LEAN Principles LEAN principles originated in Japan with the “Toyota Production System” and have evolved from manufacturing. Tools and techniques for LEAN are rocking the world of Information Technology (LEAN IT). LEAN does not stand alone! There is a DevOps Foundation certification class available that explains how LEAN, AGILE and ITSM dove tail together to optimize a DevOps integrated delivery pipeline. The core idea is to deliver customer value while eliminating waste ( Muda ). The goal is to provide value to the customer through a perfect value creation process that has zero waste. What About KANBAN? KANBAN is one of many techniques utilized for LEAN practices and results in an increase in productivity and value for individuals and teams. In Japanese the word KAN means visual and the word BAN means board. KANBAN is a visual board that helps teams to visualize work and get more done. If you’re reading this because you are interested in using KANBAN for yourself or your tea

Tips & Resources for Passing a DevOps or Agile Service Management Exam

Learning the principles and practices of DevOps or Agile Service Management or learning how to become an Agile Process Owner are great, but having the credential that validates that you are certified could be a game changer for you in your career path.  There are many certification courses available from the DevOps Campus so be sure to browse through to find those that are best suited for your or your teams career path or job role function.   If you are just getting started there are a lot of free resources available to assist you on that journey. Two free whitepapers that I found helpful were: What is DevOps? - This is an in-depth overview for DevOps with a lot of good information .  It’s a great getting started and study guide. What is Agile Service Management? – Agile Service Management (Agile SM) ensures that ITSM processes reflect Agile values and are designed with “just enough” control and structure in order to effectively and efficiently deliver services that facili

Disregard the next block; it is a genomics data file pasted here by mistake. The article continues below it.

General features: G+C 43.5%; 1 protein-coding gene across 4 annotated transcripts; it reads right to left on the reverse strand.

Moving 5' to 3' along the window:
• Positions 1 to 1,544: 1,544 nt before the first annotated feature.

Preparing for Managing Across the Lifecycle (MALC) and ITIL Expert Certifications

This blog is in response to those IT Professionals who want to know what to expect f or the “ Managing Across the Lifecycle ” (MALC) class, taking the exam and receiving both the MALC and ITIL Expert certifications upon passing the MALC exam.  If you have talked with others that took this class and the exam a few years ago you will be happy to know that the format of this class has changed from what it used to be.  Classes are filled with interesting dialogue, exercises and even laughter as IT managers and practitioners with varied skill sets work together to validate competencies and knowledge for: Key concepts of the service lifecycle Communication and stakeholder management Integrating service management processes across the service lifecycle Managing services across the service lifecycle Governance and organization Measuring and demonstrating business value Implementing and improving service management capability Sounds simple right?  It's the level of detail i

What is a Microservice?

Business requirements are not static.  The rate of dynamic change for new evolving business needs is increasing as you are reading this blog.  The traditional software development practice for building one big honking monolithic program to provision services is not applicable to the explosion of need. This old way of thinking and deploying is not conducive to Agile.   To understand a microservice let’s first start with our traditional view point.  For this purpose, let’s say that you want to build a “Self Service Catalog”.   To make this seemingly complex service less complex let’s break it up into many microservices.   For example; one microservice might be for “Creation of Online Account” another for making a selection from the “Service Catalog”.  One might be to “Select Payment Method” and yet another microservice for “Invoicing” and so on.  These are many microservices or sub-services that will eventually be connected via Application Programming Interfaces. These microservices